“Mr. Speedwell? Mr. Speedwell!! Your book report is due a week from next Monday. Have you selected a novel yet?”
“Oh, uh…I was heading to the library right after class.” (Hey, I didn’t know if the school even had a library!)”
“Never mind that… here.” she said tossing me a paperback. “I want a report on that in ten days.”
My mind was racing. “How was I going to get out of this?”; when I happened to see the title on the dog-eared cover; “The Cobra Story”…written by, yes, the old man himself, Carroll Shelby! The book that had just landed in my hands looked bigger, and bigger as my saucer sized eyes tried to take it all in. I frantically thumbed through the pages while, for the next half hour, old Miss Bulterrier slogged through the rest of Twenty Thousand Leagues under the Sea. Who needed to dream about playing on Burch Mountain? I was suddenly transported to Riverside, standing in the pits next to Carroll who was readying the Cobra for Dan Gurney. I could hear the roar of the powerful overhead valve engines as they fired up and rolled to the starting line, when suddenly I saw it; the center section of the book… complete with pictures! (Now THAT'S my kind of book!). There she was, the car of my dreams, a 289 Cobra! She was the size of Dave Brubaker’s Austin Healey Sprite (Dave who wasn’t old enough to drive, well… legally, aptly named the sixty dollar Sprite; “Gutless Horace”) but had an engine as big as my mom’s Cadillac! (Well… almost). She had curves more lusty than Rachael O’Dell, who when I tired of dreaming about Birch Mountain, I would look three desks up to the right and stare at Rachael’s curvy backside. Forget Rachael! This thing was gorgeous, and it HAD to be mine!
I had just spent a year scavenging pop bottles on the side of the road so I could buy my first guitar. I wanted the well-worn ’61 Les Paul down at Belmont Music, but it was sixty bucks! Sixty stinkin’ dollars!! And.... And!… the finish was worn through on part of the neck! No way! Beaney must have been out of his mind to charge that kind of money for a guitar! So I settled for the thirty dollar Harmony sold at Western Auto. Yeah, I know….
My troubles grew worse. The Cobra was more than twice the price of a ’64½ Mustang. Four cents for a pop bottle, and at sixty five hundred dollars… ok, I needed a new plan.
That evening I was wringing my hands in desperation when I noticed my mother opening a can of Jolly Green Giant green beans. That can. Steel…and tin plated so it wouldn’t rust. Hammered out flat it was about fifty square inches. The total body area of the Cobra is about... divided by fifty inches…. I had my plan! That Cobra would soon be mine! I suddenly saw myself driving north out of L.A. on Pacific Coast Highway with the top down and by far the hottest girl in school, Lisa Morrow at my side. The oh-so-slightly muffled 289, the smell of the Pacific, and Lisa. Over and over that scenario played in my head, and in a matter of months the Cobra would be finished AND I would be old enough to drive…well, legally. The future was closer than I thought and I owed it all to the Jolly Green Giant! Ho, ho, ho!!
In slow motion I saw my mom’s hand release the green bean can as it slowly glided down to the garbage. Flying through the air I intercepted that can like a Chicago bears wide receiver. “Max, what are..?” “Never mind, Mom….” My words dropped off as I ran out the door. I checked out the rest of the garbage, I hit-up Eleanor Brubaker, I hit-up Mrs. Dodson, I collected cans like the end of the world was coming. Of course I didn’t rinse them out. The brazing process would burn-off the residue of the old tuna fish. I found a spot in the top of the garage, and hid my stash there. Occasionally I would use the tin snips and open the cans and hammer them out flat. Only a few hundred cans to go and I could then begin brazing them into a quilt of steel that would become the body of my new Cobra. It wouldn’t be long now. Should I tell Lisa to begin packing? I was almost there… I could smell it. Turns out I wasn’t the only one who could smell it. The garage attic was hot…very hot, and the smell of rotten green beans, and tuna soon caught my dad’s attention.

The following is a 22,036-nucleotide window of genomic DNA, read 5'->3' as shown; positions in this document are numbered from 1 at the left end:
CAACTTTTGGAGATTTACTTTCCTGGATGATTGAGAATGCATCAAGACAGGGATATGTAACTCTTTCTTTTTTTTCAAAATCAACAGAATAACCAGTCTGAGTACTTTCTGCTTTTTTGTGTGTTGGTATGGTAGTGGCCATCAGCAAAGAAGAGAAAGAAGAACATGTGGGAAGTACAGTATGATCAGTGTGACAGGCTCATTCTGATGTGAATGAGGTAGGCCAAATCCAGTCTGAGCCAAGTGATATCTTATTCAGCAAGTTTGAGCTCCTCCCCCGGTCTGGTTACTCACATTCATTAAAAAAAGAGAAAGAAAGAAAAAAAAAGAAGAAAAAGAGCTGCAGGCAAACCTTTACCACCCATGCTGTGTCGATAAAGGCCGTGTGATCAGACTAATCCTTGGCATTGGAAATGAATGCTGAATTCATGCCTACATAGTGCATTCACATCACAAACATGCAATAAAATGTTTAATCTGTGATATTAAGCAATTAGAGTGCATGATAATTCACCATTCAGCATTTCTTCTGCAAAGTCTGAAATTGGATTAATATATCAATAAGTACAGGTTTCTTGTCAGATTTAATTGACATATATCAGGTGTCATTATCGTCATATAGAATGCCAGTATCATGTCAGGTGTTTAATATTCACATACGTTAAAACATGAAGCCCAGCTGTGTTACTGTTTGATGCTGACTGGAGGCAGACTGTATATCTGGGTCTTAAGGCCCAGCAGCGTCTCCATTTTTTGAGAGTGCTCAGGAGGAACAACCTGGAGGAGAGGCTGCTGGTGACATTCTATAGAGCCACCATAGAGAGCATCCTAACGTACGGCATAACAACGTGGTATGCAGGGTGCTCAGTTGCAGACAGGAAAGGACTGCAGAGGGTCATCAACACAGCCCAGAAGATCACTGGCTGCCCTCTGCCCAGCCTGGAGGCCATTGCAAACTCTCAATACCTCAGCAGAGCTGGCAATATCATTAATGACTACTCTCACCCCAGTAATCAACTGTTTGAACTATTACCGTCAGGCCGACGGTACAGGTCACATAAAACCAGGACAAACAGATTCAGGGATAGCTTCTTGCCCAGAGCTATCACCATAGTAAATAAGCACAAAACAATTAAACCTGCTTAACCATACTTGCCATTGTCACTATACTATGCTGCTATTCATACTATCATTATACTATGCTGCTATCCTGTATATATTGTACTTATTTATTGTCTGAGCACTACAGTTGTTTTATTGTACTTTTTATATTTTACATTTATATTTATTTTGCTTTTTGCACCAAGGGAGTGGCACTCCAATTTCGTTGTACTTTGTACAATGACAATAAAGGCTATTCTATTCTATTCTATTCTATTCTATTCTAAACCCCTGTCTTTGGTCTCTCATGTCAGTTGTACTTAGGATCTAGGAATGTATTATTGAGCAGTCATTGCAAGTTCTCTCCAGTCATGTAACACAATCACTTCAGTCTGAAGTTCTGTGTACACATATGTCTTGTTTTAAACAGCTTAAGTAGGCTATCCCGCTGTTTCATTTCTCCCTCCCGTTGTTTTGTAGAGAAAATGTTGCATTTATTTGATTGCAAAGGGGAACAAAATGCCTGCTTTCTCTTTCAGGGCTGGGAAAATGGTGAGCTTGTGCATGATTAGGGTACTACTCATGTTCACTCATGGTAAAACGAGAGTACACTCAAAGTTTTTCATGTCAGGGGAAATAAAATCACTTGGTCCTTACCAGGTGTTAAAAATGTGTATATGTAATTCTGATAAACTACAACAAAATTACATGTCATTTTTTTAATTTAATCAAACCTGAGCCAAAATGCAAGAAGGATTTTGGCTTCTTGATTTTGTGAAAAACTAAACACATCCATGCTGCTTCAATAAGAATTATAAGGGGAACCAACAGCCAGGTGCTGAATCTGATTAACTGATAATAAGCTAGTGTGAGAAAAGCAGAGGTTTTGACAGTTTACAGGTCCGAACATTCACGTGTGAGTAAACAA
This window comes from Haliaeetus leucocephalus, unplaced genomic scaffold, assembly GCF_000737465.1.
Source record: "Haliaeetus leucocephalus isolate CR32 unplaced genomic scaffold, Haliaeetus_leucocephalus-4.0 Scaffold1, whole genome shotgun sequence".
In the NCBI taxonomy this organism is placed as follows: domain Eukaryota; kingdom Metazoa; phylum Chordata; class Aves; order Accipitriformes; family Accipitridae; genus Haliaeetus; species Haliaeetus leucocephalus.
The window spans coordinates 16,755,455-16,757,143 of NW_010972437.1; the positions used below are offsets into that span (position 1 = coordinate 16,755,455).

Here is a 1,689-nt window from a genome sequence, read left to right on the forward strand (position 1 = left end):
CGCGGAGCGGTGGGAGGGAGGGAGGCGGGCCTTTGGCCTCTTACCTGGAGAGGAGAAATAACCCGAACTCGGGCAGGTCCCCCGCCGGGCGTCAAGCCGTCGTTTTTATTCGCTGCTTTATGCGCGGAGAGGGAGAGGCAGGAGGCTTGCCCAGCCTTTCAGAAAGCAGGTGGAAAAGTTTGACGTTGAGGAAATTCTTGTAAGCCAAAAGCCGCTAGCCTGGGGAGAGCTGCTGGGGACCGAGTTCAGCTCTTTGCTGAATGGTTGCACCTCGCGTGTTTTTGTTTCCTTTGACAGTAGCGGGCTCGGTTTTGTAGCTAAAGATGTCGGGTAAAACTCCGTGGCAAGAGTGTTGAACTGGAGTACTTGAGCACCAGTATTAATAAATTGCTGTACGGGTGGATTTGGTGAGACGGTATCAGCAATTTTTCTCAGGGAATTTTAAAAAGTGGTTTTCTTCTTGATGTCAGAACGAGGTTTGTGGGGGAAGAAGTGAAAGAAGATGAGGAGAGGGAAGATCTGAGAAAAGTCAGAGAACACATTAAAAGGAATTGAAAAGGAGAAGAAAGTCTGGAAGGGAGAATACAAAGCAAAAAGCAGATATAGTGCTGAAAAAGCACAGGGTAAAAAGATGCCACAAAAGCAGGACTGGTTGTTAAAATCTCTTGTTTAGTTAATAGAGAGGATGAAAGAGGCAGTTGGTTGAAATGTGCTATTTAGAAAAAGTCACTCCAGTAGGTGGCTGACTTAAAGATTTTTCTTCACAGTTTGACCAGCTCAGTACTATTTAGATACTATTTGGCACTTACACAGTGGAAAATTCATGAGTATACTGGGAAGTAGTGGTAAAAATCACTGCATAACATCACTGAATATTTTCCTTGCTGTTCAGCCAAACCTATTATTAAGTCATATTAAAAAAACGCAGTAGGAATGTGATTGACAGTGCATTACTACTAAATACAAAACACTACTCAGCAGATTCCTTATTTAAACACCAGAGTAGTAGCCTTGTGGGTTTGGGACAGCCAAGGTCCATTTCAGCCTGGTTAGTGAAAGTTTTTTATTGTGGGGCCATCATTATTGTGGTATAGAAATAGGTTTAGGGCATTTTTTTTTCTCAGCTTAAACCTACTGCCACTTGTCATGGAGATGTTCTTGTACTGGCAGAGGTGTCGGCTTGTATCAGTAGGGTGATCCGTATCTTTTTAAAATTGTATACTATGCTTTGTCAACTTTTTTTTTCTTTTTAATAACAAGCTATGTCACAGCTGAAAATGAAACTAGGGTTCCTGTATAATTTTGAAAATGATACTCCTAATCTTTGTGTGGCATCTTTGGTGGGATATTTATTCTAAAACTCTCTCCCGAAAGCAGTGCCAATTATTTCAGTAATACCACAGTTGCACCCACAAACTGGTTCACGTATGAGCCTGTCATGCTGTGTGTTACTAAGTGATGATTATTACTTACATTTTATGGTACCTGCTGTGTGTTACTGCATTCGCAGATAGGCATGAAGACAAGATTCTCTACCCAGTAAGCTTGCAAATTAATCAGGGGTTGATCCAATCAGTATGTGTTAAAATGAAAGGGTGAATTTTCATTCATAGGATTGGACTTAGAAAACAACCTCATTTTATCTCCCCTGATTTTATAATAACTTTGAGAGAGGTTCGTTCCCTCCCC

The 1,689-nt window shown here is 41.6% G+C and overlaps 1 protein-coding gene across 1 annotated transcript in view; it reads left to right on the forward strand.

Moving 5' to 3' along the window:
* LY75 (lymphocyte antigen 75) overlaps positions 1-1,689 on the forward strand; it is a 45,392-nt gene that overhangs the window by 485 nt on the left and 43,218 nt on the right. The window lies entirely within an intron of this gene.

As the day to assembling my cans drew near I began to prepare. Flux, brass rod, plenty of acetylene, and oxygen. I went to the garage attic to collect my cans…
My trip up Pacific coast highway…gone!
Lisa’s long hair trailing in the wind......GONE!!
The smell of stale tuna hung in the air as I frantically rifled through the attic. Panicked, I ran into the house. “Mom!! Quick, what happened to my cans?”
“What cans, Max?”
“My Cobra cans in the top of the garage!”
“You stored snake innards in those cans? No wonder they stunk so bad. Besides, we don’t have cobra’s around here, it was probably a bull snake. Your father threw them out on garbage night.”
Dejected I lay in bed and stared at the ceiling all night. How would I ever break the news to Lisa?
The next morning I walked through the school halls, and saw Lisa coming towards me. Her long hair flowed in slow motion like a Breck girl, and she had full pouty lips long before they were fashionable on Southern California housewives. How could I ever tell her? (To this day I'm not sure if Lisa ever knew I was alive. I sure would like to look her up & down again, but you can't go back. My guess is the gorgeous Lisa is looking very matronly).
My hopes shattered, I walked into English 101 and plopped my backside down into the desk.
“Ahem… Mr. Speedwell? Your report?
“Uh… oh… Somehow I may have lost it somewhere in “The Valley of the Jolly.”
Retrospectively submitted by Max Speedwell who never did have his way with the Cobra, or Lisa.
(the names have been changed to keep Lisa from ever looking me up!)
I saw "Real Steel" a few days ago and it's better than I thought it would be. It's based on a short story by Richard Matheson, who wrote "I am Legend," which so far has been filmed three times. Then there is "The incredible Shrinking Man."
The movie has guy stuff -- gigantic robots pounding each other into scrap. Then there's the girl stuff - the relationship between father, son and girlfriend. So they cover all the bases.
Posted by bob Wallace, who doesn't have a fighting robot, darn it.
Get three pounds of Twizzlers for Christmas and you'll be too pre-occupied with peeling the wrappers and eating them to notice how dark it is outside already for a month and you'll never get that seasonal whatchamacallit thing.
posted by Tom Novak who estimates he'll be avoiding SAD until sometime in late February.